I found dough lamination overwhelming when I first started, so here are the basic steps in this recipe to get you organized:
You will doing three book folds, all of which involve the same steps. Between each fold, you'll be turning the dough by 90 degrees (check out my dough lamination guide for some visuals).
You will do a fourth book fold, but before folding, sprinkle sugar onto the surface of the dough.
You will then roll the dough out to a rectangle and sprinkle sugar over it before cutting and shaping the pastries.
Adapted from Paul Hollywood
Total active time: 30 minutes
Total time before consumption: 3 hours
Servings: 12 kouign amanns
300g all-purpose flour
5g instant yeast
25g salted butter, melted
250g salted butter, room temperature - I use Stirling Creamery 84% butter
100g granulated sugar
Tools & equipment
stand mixer fitted with dough hook, optional
lightly oiled bowl for proofing
buttered (and sugared, optional) muffin tin or pastry rings
Put the flour in the bowl of a stand mixer. Add the salt to one side of the bowl and the yeast to the other.
In a saucepan, heat the butter and water until the butter has melted and the mixture is between 120ºF and 130ºF.
Add the water mixture to the bowl of dry ingredients and using the dough hook attachment, turn the stand mixer on to low speed for 2 minutes.
Once the ingredients are roughly combined, turn the speed up to medium for 6 minutes.
Tip the dough out onto a lightly floured surface and shape it into a ball. Place it in a lightly oiled bowl for about an hour or until doubled in size.
Start preparing the beurrage, the butter block, about 15 minutes before your dough is ready.
Place the softened butter between two sheets of parchment paper, and using your rolling pin, roll it out to an 15cm x 15cm rectangle.
Place the butter in the fridge to chill for 15-30 minutes, until solidified slightly.
Once the dough has proved, roll it out onto a lightly floured surface into a 30cm by 15cm rectangle.
Place the butter block in the middle of the dough with the short end facing you. Fold either side of the dough over the butter so that the ends meet in the middle. Gently pat the seam closed with the rolling pin.
Roll the dough out to a 45cm x 15cm rectangle. Fold the top third of the dough down over the middle and the bottom third up over the top fold. You have your first few layers: three layers of dough and three layers of butter. This is your first book fold, and it only gets better from here. Wrap the dough in plastic wrap and chill in the fridge for 30 minutes.
After 30 minutes (and as long as the butter is cold), roll the dough out again to a 45cm x 15cm rectangle. In order to have consistent layering, the key to these folds is to make sure that the book opening is facing the same direction every time you do a turn (you’re rotating the dough 90 degrees after each turn). Fold the top third of the dough down over the middle and the bottom third up over the top fold. This is your second turn. Chill the dough for another 30 minutes, and repeat this process a third time. Chill the dough again for 30 minutes.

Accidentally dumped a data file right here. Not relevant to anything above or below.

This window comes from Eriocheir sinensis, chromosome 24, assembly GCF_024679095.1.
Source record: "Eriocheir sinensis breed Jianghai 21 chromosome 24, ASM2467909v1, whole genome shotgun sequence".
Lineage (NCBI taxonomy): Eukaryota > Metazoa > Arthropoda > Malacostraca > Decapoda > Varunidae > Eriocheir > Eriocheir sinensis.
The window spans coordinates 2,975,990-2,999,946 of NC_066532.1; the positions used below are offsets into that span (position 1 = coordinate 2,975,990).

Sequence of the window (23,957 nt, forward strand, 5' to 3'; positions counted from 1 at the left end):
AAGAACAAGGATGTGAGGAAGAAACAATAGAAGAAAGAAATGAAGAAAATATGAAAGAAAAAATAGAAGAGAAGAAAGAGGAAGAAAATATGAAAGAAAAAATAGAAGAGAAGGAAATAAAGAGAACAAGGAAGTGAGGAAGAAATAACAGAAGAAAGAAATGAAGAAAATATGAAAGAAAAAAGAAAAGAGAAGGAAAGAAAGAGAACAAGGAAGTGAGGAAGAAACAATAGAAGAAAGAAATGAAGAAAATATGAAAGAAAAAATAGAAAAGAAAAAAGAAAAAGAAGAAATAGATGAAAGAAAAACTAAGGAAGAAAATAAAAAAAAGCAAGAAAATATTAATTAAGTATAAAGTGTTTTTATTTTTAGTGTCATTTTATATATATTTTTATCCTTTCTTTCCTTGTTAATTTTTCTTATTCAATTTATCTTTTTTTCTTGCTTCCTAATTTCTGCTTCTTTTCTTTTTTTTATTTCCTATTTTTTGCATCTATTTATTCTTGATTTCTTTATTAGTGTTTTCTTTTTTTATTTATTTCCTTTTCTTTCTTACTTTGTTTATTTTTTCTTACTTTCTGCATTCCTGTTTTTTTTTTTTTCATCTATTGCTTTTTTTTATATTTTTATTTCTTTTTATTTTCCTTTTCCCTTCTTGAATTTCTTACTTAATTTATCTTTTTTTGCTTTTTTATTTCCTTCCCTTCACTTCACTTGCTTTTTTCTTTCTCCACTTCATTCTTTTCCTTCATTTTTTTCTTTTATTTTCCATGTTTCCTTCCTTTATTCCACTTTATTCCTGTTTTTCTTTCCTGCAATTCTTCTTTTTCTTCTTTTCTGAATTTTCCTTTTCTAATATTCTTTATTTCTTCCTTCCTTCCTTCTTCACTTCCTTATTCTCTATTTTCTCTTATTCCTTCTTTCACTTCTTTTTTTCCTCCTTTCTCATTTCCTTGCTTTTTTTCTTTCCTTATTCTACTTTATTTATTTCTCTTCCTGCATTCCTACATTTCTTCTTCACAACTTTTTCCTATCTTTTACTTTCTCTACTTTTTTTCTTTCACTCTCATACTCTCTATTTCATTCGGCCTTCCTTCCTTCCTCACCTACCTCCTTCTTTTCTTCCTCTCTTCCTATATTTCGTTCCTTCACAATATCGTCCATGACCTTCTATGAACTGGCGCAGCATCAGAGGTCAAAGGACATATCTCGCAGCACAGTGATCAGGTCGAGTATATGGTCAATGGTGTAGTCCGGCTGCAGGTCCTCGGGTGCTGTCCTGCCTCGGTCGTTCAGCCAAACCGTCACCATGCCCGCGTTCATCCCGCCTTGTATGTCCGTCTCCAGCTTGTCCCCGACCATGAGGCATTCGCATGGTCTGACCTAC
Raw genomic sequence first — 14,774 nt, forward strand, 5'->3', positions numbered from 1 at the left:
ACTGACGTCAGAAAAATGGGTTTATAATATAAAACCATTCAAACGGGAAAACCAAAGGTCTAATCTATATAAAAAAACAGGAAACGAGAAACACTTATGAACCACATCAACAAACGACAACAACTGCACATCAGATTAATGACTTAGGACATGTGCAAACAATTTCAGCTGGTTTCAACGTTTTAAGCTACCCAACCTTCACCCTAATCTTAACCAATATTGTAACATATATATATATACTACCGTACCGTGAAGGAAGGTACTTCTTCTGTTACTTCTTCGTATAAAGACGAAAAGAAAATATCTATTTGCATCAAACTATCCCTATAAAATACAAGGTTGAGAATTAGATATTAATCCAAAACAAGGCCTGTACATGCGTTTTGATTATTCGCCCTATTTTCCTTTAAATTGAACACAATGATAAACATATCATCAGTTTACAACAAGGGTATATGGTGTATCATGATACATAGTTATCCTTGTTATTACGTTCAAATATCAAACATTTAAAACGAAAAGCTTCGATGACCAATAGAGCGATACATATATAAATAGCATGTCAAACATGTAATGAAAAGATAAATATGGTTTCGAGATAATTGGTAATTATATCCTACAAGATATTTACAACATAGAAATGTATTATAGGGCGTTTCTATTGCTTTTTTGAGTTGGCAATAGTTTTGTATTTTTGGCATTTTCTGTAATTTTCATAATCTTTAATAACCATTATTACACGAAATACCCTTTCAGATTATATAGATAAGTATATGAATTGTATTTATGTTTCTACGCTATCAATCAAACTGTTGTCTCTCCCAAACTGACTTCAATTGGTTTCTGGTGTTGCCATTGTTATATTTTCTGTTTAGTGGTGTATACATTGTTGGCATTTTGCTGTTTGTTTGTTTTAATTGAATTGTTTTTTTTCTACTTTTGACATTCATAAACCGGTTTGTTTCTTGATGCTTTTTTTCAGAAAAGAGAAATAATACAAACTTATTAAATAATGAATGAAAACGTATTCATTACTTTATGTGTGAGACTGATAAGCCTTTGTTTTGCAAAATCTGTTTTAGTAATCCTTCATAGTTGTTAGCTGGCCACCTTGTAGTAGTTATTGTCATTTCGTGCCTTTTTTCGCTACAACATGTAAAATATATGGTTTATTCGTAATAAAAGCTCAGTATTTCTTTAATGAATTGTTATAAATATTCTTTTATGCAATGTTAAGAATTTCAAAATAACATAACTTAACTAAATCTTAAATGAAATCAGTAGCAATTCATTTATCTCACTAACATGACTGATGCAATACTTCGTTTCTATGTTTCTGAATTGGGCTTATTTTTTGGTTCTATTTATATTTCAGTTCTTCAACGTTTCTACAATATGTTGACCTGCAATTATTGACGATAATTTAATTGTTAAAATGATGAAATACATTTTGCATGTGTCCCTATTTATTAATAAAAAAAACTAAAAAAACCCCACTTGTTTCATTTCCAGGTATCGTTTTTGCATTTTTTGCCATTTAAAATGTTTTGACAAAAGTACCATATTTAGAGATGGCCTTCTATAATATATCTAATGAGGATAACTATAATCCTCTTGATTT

Roll the dough out to a 45cm x 15cm rectangle as before, but this time, sprinkle the dough with 30g sugar and fold the dough into thirds once more.
Preheat the oven to 400ºF.
Clear off your counter and sprinkle your workspace with sugar. Now roll the dough out to a 40cm x 30cm rectangle. You need to work quickly here. The butter will be warming up more easily now that the dough is thin. If you feel that it’s melting, feel free to put the dough back into the fridge at any point.
Sprinkle 50g sugar onto the rectangle and cut the dough into 12 squares. If you’d like smaller kouign amanns, you can try cutting the dough into 14 or 16 squares instead.
Fold down the corners of each square into the middle and place the pastries in the buttered (and sugared, if you chose this option) muffin tin.
Cover with a clean tea towel and let proof for approximately 30 minutes, until puffy.
Sprinkle the prepared pastries with the remaining 20g sugar.
Bake for 25-30 minutes, covering with foil if you find the pastries are browning too quickly. A good test of done-ness is popping one of the pastries out of the tin and checking the bottoms. You want them to be a nice caramelized brown colour.
Remove from the oven and leave to cool in the tin for 2 minutes.
Take the kouign amanns out of the tin. If you don’t remove them while they are still warm, they will cling to the tin like their lives depend on it (which they do).
Kouign amanns can be served warm, cold, rain, or shine. Just beware the molten hot sugar inside the pastry if you, like me, are too impatient to wait for the pastries to cool down to a reasonable temperature before consuming them!
Kouign amanns can be left out at room temperature for up to 8 hours. Then store in an airtight container for up to 4 days. They won’t maintain their crispness after day 1, so warm in the oven to crisp them up.